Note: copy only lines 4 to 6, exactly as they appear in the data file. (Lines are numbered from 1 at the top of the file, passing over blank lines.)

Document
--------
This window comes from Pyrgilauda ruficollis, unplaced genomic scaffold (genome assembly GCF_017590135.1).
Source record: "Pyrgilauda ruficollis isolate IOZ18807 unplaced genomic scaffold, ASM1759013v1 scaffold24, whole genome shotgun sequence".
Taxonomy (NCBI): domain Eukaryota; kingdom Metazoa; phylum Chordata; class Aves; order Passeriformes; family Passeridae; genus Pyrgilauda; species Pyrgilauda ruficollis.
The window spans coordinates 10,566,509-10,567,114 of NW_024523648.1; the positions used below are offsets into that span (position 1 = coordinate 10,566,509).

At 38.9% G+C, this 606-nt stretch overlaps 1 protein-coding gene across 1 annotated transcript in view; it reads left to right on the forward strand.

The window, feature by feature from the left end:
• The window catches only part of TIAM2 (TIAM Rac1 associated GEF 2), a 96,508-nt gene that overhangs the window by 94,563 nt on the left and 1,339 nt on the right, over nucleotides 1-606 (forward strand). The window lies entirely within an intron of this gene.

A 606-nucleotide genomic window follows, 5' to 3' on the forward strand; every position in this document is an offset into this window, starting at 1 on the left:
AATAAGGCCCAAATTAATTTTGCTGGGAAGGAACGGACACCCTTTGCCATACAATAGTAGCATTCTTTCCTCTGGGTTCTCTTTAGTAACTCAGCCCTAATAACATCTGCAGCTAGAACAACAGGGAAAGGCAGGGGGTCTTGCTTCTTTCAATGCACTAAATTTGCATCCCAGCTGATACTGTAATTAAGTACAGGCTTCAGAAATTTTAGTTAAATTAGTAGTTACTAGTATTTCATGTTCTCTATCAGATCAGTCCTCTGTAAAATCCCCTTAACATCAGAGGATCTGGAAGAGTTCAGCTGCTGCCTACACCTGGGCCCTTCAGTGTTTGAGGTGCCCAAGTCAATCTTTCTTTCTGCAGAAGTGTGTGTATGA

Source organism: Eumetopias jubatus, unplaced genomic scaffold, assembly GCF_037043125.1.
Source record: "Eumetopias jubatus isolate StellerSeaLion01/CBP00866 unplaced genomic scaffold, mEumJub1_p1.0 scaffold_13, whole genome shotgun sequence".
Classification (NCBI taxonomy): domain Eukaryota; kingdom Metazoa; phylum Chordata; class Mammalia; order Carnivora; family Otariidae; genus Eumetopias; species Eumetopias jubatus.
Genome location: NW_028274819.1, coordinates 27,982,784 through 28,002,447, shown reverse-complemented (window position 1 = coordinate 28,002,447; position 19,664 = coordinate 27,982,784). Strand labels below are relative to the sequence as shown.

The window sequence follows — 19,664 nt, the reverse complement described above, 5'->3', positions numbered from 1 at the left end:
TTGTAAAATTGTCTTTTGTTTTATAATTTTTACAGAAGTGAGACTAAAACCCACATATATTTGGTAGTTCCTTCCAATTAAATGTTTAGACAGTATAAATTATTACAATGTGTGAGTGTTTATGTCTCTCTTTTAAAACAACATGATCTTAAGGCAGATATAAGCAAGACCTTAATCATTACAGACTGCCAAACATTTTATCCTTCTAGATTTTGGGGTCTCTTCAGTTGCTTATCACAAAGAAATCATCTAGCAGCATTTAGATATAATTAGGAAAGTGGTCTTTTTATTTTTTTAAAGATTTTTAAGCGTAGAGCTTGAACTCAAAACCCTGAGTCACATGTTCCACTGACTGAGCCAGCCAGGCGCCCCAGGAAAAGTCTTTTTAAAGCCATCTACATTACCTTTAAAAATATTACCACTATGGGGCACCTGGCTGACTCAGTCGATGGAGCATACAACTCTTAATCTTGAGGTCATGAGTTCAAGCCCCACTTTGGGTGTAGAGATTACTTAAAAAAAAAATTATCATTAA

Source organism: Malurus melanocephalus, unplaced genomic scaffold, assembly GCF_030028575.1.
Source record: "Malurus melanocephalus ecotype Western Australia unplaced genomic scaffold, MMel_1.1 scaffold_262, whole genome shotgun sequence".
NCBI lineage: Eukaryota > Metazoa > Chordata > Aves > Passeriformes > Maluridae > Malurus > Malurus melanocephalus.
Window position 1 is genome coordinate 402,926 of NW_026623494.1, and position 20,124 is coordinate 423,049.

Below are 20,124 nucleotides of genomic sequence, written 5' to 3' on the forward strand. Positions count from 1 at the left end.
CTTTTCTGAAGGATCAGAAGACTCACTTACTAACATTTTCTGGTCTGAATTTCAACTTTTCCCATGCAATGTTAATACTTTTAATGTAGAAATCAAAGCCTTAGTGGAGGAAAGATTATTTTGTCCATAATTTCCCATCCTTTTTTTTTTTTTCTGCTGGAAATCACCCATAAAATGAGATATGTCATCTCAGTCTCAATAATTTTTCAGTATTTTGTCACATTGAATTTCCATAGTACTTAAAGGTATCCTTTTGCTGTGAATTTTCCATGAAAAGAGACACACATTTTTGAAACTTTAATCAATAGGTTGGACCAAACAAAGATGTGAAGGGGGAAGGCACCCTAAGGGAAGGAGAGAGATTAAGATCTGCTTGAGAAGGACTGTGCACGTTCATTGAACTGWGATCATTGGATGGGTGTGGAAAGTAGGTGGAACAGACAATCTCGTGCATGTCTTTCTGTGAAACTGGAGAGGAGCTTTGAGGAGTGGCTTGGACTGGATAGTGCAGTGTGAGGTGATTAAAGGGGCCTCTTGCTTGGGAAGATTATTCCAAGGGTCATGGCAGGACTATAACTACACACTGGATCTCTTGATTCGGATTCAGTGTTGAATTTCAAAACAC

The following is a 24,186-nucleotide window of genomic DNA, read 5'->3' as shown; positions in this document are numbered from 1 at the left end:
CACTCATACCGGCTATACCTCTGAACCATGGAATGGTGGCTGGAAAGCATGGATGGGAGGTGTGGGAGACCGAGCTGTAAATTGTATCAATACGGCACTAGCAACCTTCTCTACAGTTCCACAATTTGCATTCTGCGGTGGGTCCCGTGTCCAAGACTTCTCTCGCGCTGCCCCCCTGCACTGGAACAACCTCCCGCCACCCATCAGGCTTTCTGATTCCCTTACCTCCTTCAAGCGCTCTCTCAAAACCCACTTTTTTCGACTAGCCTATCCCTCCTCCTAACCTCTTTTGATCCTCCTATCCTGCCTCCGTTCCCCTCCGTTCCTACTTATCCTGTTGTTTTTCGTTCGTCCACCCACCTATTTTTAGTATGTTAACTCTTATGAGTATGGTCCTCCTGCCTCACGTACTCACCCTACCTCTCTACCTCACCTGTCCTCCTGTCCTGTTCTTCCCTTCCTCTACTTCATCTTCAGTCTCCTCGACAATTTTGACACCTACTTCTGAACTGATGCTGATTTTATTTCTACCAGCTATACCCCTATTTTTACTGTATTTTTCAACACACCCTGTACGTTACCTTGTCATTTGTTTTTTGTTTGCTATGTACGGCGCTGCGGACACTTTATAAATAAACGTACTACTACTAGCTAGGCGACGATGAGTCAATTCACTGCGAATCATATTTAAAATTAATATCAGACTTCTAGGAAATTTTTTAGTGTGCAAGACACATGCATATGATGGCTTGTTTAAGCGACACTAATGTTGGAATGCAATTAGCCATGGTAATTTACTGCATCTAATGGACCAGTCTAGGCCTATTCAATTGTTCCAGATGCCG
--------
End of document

The window spans coordinates 10,566,509-10,567,114 of NW_024523648.1; the positions used below are offsets into that span (position 1 = coordinate 10,566,509).

At 38.9% G+C, this 606-nt stretch overlaps 1 protein-coding gene across 1 annotated transcript in view; it reads left to right on the forward strand.

The window, feature by feature from the left end: